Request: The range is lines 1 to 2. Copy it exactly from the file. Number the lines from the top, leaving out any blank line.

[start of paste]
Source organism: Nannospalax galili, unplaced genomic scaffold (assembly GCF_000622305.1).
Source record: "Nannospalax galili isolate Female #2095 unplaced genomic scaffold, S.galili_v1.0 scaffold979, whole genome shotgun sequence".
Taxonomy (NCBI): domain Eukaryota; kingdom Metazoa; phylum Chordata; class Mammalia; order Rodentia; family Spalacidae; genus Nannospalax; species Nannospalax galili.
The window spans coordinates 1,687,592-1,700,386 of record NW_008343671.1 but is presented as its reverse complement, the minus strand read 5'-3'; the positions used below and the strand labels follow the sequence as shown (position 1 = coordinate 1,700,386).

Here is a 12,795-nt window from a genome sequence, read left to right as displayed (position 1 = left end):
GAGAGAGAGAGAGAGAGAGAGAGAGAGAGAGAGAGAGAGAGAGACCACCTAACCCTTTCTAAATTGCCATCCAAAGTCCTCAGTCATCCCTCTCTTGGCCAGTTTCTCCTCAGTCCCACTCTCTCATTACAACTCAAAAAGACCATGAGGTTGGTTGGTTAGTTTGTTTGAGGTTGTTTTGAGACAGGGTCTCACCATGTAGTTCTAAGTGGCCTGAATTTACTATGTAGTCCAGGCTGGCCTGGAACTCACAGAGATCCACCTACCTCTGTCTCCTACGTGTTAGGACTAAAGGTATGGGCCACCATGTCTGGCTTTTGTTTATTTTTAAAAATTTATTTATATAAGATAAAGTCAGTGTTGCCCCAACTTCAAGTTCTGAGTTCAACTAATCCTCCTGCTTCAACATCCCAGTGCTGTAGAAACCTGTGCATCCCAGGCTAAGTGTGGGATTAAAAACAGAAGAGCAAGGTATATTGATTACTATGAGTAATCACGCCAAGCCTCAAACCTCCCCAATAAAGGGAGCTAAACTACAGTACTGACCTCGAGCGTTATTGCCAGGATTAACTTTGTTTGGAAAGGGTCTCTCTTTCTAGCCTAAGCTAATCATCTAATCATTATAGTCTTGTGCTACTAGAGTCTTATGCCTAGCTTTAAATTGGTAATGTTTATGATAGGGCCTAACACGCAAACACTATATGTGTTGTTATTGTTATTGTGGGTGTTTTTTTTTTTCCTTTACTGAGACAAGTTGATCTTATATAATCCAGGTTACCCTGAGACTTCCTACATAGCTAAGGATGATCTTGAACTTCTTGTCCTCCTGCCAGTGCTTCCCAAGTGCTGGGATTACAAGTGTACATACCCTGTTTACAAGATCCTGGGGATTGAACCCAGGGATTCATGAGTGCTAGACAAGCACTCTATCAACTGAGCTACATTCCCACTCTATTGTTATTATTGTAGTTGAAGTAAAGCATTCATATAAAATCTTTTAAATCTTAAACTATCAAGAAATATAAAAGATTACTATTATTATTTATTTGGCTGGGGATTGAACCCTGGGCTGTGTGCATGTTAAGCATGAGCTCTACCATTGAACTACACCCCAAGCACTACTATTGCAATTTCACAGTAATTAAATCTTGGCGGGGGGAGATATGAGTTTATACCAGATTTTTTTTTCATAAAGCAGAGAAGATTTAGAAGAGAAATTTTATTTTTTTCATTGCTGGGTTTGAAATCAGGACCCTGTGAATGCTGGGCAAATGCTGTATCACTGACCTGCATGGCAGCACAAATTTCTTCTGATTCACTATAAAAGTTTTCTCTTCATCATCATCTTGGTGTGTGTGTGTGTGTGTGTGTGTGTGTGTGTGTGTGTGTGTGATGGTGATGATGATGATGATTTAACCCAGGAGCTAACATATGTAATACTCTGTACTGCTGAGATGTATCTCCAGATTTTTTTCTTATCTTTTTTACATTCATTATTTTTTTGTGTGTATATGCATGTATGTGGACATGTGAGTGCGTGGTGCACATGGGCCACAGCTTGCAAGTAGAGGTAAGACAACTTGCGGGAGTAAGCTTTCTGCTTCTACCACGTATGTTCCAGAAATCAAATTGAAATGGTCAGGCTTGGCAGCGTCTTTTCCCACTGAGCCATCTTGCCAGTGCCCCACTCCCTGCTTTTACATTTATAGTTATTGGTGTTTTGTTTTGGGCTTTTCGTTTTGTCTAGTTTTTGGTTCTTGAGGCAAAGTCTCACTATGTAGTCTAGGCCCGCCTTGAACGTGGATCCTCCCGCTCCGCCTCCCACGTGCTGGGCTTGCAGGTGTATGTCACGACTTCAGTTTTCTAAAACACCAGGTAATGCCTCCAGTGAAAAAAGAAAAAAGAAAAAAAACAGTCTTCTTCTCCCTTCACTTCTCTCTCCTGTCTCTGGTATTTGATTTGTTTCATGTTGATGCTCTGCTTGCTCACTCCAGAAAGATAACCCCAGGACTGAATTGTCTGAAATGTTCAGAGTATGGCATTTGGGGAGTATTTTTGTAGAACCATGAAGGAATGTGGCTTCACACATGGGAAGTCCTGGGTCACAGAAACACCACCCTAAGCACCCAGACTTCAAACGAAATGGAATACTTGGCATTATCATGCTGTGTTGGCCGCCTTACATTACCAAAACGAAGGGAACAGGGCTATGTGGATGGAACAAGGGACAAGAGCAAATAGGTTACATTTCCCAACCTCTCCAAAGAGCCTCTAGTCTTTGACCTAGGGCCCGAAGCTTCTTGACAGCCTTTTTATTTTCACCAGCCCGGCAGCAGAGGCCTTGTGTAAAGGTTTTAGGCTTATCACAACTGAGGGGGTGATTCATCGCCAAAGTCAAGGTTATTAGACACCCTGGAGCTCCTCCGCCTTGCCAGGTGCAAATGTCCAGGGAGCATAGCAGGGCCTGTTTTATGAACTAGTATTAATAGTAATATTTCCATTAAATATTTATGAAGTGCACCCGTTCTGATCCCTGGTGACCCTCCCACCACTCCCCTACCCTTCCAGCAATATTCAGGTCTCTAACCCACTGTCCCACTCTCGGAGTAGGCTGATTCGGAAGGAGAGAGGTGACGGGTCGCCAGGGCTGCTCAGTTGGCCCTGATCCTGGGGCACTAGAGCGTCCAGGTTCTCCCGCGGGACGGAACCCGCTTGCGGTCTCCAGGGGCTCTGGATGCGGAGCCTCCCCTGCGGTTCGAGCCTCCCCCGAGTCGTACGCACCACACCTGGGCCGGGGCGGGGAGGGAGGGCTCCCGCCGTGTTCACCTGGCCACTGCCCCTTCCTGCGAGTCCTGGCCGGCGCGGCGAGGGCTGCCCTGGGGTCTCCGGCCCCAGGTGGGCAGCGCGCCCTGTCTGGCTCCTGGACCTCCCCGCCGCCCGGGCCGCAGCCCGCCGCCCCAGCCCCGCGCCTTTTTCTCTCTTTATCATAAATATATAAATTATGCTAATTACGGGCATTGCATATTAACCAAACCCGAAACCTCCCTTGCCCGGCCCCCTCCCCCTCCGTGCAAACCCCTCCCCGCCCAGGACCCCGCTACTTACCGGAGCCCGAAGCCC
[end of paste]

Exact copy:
Source organism: Nannospalax galili, unplaced genomic scaffold (assembly GCF_000622305.1).
Source record: "Nannospalax galili isolate Female #2095 unplaced genomic scaffold, S.galili_v1.0 scaffold979, whole genome shotgun sequence".